Woven Travels / kenya
Since Fairtrade Fortnight's aim this year is to highlight the challenges climate change presents to rural farmers, we’d like to show you a short film we have made about the chairlady of one of the basket weaving groups we work closely with in Kenya: Madam Dorcas Ndinda, a farmer and greengrocer.
This year, the Fairtrade Foundation is telling the stories of female cocoa farmers through its #SheDeserves campaign. We’re delighted to see the spotlight on women for Fairtrade Fortnight since the vast majority of our incredible weavers are female farmers. Like the cocoa farmers in West Africa, our weavers are juggling the demands of family life with the ups and downs of agricultural work and drought – weaving their wonderful baskets when and where they can for a more dignified life.
As we get ready to close up shop for the Christmas break both here in Charlbury and in Nairobi, we can’t quite believe that another year has whistled by. To say it has been a whirlwind would be something of an understatement and it’s only now that we have really had the time to take stock of all that has happened in twelve quick months
Back in March this year, Camilla travelled across Kenya to meet the Ngurunit Weavers Group, the collective of 150 women who produce our beautiful Pambo Palm beaded baskets. It’s vitally important for us to get to know the people behind our baskets, to hear their stories and to see first-hand how they live and work. And, ultimately, to bring these stories to our customers: the people who bring these baskets home. Closing the gap between maker and buyer keeps the supply chain transparent, and is the key to truly ethical, fair trade.
So here's the story. It all begins in a village called Ngurunit.
Ngurunit lies at the foot of the Ndoto Mountains, close to the arid Korante Plain and the Kaisut Desert. Drought is widespread here and livestock are dying. Food relief (a government scheme) is currently in action in Ngurunit, where livestock owners are incentivised to slaughter and feed from their own cattle by being paid the cash value of the animal. This is done to save animals from starving and going to waste, and to feed the people without families losing their precious investment.
The weavers are semi-nomadic pastoralists (herding camels, cattle, sheep and goats) known collectively as Ariaal: not fully Samburu nor fully Rendille but a rich mixture of the two tribes. The Ariaal people are known for their peaceful ways and their openness to compromise, merging characteristics from both traditions - in house building, in bead making and in handicrafts – and they speak the two tribal languages interchangeably.
The woven, beaded baskets they produce are possibly the best metaphor for this rich, multifaceted culture: the tight and traditional basket weaving technique developed by the Rendille tribe is complemented by the bold coloured, delicate beaded embellishments seen in Samburu tribal necklaces and headdresses.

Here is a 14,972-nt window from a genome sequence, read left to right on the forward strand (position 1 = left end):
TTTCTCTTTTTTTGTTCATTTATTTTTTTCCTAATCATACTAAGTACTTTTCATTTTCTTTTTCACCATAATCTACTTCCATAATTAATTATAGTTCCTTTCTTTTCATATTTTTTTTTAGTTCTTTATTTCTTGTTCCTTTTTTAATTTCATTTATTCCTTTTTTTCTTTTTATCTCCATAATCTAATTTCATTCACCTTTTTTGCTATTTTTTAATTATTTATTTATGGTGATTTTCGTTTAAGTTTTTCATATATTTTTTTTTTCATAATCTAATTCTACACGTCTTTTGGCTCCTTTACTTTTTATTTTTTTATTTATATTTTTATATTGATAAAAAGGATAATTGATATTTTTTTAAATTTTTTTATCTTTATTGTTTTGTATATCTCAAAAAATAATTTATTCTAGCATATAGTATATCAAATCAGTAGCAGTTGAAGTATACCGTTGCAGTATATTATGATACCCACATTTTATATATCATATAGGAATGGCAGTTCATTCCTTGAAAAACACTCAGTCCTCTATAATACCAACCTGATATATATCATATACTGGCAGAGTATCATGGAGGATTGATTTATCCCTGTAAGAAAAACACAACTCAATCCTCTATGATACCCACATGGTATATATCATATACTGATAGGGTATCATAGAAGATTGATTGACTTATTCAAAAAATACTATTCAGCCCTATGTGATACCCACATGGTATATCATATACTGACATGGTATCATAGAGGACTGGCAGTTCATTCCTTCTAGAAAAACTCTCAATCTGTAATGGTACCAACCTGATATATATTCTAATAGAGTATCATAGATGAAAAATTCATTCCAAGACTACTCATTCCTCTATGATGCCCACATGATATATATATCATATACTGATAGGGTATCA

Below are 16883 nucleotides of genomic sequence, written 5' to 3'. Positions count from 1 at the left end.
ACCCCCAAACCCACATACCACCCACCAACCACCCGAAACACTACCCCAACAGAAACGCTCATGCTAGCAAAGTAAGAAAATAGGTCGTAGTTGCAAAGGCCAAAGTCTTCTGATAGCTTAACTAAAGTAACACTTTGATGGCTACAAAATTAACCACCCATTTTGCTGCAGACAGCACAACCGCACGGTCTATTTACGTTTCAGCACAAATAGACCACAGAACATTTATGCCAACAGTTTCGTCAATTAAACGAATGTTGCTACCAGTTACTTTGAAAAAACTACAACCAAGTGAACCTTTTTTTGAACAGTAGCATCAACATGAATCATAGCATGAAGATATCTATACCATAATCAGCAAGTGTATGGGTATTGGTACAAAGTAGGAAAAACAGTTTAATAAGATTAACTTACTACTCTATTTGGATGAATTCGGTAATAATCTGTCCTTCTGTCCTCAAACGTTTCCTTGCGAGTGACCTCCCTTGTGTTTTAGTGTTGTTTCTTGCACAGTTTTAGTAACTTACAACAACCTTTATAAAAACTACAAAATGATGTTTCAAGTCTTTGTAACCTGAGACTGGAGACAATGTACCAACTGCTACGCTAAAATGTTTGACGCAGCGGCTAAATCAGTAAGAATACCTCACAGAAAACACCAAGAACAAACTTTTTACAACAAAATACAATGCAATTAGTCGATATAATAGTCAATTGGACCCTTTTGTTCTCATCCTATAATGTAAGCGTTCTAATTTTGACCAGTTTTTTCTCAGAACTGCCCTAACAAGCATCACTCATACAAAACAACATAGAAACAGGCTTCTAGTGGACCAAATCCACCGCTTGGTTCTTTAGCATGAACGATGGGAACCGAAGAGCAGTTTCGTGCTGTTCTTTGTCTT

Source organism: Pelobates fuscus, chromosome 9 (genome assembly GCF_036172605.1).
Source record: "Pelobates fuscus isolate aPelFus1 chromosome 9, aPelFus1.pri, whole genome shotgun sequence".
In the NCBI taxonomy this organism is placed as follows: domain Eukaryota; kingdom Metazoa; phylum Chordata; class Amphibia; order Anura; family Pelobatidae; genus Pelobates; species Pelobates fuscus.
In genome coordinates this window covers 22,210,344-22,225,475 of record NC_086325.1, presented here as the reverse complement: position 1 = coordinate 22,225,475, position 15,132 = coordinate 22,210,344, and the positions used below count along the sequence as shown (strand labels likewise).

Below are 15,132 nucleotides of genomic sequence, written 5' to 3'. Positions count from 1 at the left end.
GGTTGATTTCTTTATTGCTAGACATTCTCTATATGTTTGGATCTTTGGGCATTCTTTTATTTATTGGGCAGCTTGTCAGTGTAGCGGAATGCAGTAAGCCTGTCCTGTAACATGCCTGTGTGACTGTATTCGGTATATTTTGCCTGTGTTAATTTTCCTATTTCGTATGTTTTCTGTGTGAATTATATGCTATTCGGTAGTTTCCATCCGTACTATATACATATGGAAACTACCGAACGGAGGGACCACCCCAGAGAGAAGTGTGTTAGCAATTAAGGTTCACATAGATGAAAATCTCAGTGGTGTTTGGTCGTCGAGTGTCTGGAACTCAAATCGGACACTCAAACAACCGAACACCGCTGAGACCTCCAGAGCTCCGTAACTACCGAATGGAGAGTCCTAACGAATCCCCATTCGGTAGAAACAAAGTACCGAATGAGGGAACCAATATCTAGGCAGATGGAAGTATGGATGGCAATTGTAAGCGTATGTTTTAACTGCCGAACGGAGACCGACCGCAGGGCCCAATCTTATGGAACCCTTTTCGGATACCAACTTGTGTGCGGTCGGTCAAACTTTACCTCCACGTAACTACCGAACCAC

These tightly woven baskets were traditionally created by the Rendille people as vessels for collecting camels’ milk. When made solely for this purpose, baskets were sealed with a camel colostrum coating on the inside and then regularly treated with wood smoke to keep them free from milk-spoiling microbes.
But as plastic and metal jugs became readily available for collecting milk, the production of these baskets fell into decline and became an almost entirely forgotten art form until only very recently. It was in 2001 that access to market was achieved and these baskets found a place in the modern home as practical and attractive fruit bowls, bread baskets, planters and dressing table baskets.
So whilst these baskets are structurally influenced by the Rendille, their beads are borrowed from Samburu culture. The multi-coloured layers of beaded collars, headdresses and earrings worn by the Samburu women denote not only marital status but also other clues as to a woman’s rank within the tribe. Beads, buttons and sequins in different colours can signify anything from her husband’s wealth to how many sons she has birthed.
Yet despite all of this patriarchal symbolism, life has changed considerably for Aarial women in recent years. In this rural region of Kenya where milk is precious currency, women are now allowed to own milk-producing camels as well as milk itself. These delicately beaded baskets are symbols of empowerment for tribal women, and income from weaving helps mothers buy food and pay for school fees and transportation.
In purchasing a Pambo Palm basket you support the livelihoods of the Ngurunit people and become a guardian of this precious craft. Have a browse and shop the collection right here.
For more pictures from the trip click here.
Meet Dorcas Ndinda, aged 48, a part time farmer and green grocer, and the leader of her village weavers’ cooperative.
When we launched The Basket Room seven months ago, we set off on a journey that held mystery, adventure and hard work in store. A journey with roots going back to 2007, when Camilla and Holly met at Art College studying Fashion. As our paths crossed again six years later, The Basket Room was organically born out of a combined passion for ethical design, handicrafts and culture. Now, we are about to embark on one of our most challenging and exciting chapters so far: we are traveling to Kenya to meet, work and stay with the weaving co-operatives.
At The Basket Room we are always on the hunt for new baskets, so when we came into contact with the weavers of Samburu we immediately fell in love with their creations! These baskets are different from those made by our other groups, they use Doum Palm instead of Sisal, a type of Palm tree that has edible fruits tasting a little like gingerbread!